Apart from these American cultural artifacts there are also insights to be gleaned in cultural renderings of ghosts in America as they pertain to the conceptions of ghosts reflected in rituals involving the dead and involving ghosts in general, such as Halloween. In Halloween conceptions of ghosts, they are lumped together with witches who have evil intentions on the living, and are pacified with food, or else scared with fire, and in general mimicked and converted into purveyors of commercial interests, in a holiday spirit. Meanwhile, even in celebrations tied to Halloween, ghosts are portrayed and find use in ghost stories that young adults tell each other as part of the ritual attached to this holiday celebration as well. The idea is that in cultural renderings of ghosts in America, they serve otherwise utilitarian purposes, as part of rituals to fulfill some psychic need in adolescents to tell stories about them, and in the manner as described earlier- vague and uncertain stories about experiences that hint at the presence of ghosts, without the need for really overt and verifiable events that involve ghosts and apparitions with absolute certainty. As can be deduced from the stylized representations of ghosts during the Halloween season, in American culture renderings of ghosts lack substance, or else are mocked and made fun of in the spirit of a celebration for children and young adults, not to be considered as part of serious adult considerations at all (Belk, 1990).
In contrast, renderings or portrayals of ghosts in popular media are more explicit, graphic, and in your face, without any trace of ambiguity at all, but rather represented as a reality that impinges on and affects the reality of people. In popular media, such as films, ghosts affect people and inhabit the same plane. They are not peripheral as in cultural renderings discussed above, the stuff of campfire stories, Halloween rituals, and speculations, but rather realities that can interfere with the human world, and sometimes cause havoc and even death. Without recourse to the literature, one can recall immediately popular movies where this assertion holds. “The Sixth Sense” is an example of ghosts being in the same reality as people who are alive, and interfering with normal living. They are not in the periphery at all, not in the shadows, but front and center, interacting with those who are alive. In older mass media, the literature recounts how the mass media and Hollywood treated with much fanfare and sensationalism the events surrounding the story of the Amityville house hauntings. The press in general covered the story and the movies extensively. Meanwhile, the movies that sprouted from the accounts, including “The Amityville Horror” and “The Exorcist”, likewise diverge radically from the muted treatment of ghosts in American culture, and go ahead and portray ghosts in a sensational, realist manner, with no ambiguity whatsoever as to their reality and their ability to wreak havoc on the world of the living, There is a function of movie depictions of ghosts, as discussed in the literature, that seem to transcend the traditional function of ghosts in more conservative American cultural artifacts, such as more dated literature, as well as in the oral stories that still go around during ritual celebrations of the dead. These diverging functions can be a cause of the differences in the treatment of ghosts for the two (Goldstein, Greider, and Thomas, 2007, pp. 32-34)/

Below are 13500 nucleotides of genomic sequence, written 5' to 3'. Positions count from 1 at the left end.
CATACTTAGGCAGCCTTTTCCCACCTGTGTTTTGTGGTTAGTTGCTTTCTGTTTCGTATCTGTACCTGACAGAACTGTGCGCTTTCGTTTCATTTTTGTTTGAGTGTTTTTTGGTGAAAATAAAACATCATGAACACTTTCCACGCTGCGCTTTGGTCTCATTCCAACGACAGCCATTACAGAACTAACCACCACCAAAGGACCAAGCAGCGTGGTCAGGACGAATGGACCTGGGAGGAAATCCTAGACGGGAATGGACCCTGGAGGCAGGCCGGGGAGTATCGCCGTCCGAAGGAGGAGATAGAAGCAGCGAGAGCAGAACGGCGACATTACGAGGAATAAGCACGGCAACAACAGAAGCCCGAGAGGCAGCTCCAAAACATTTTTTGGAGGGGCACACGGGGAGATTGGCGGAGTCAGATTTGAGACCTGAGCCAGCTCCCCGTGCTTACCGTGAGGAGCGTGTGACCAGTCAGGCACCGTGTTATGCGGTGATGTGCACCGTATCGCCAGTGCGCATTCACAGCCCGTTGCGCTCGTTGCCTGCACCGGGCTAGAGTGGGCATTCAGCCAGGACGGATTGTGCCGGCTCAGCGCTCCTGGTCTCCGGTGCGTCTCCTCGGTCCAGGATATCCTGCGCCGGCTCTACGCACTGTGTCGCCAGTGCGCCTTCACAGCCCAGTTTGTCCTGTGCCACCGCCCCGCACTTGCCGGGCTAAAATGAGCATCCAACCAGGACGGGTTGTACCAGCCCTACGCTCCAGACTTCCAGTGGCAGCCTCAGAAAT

References
Belk, R. (1990). Halloween: an Evolving American Consumption Ritual. Advances in Consumer Research 17. Retrieved from http://www.acrwebsite.org/search/view-conference-proceedings.aspx?Id=7058
Goldstein, D., Grider, S., and Thomas, J. (2007). Haunting Experiences. Utah University Press Retrieved from http://digitalcommons.usu.edu/cgi/viewcontent.cgi?article=1017&context=usupress_pubs&sei-redir=1&referer=http%3A%2F%2Fscholar.google.com.ph%2Fscholar%3Fq%3Dghosts%2Bstories%2Btv%26btnG%3DSubmit%26hl%3Den%26as_sdt%3D0%252C5#search=%22ghosts%20stories%20tv%22
Lewis, L. (2005). The Reality of the Unseen: Shared Fictions and Religious Experience in the Ghost Stories of Henry James. The Arizona Quarterly 61 (2) Retrieved from https://webspace.yale.edu/pericleslewis/documents/RealityOfTheUnseen.pdf Read More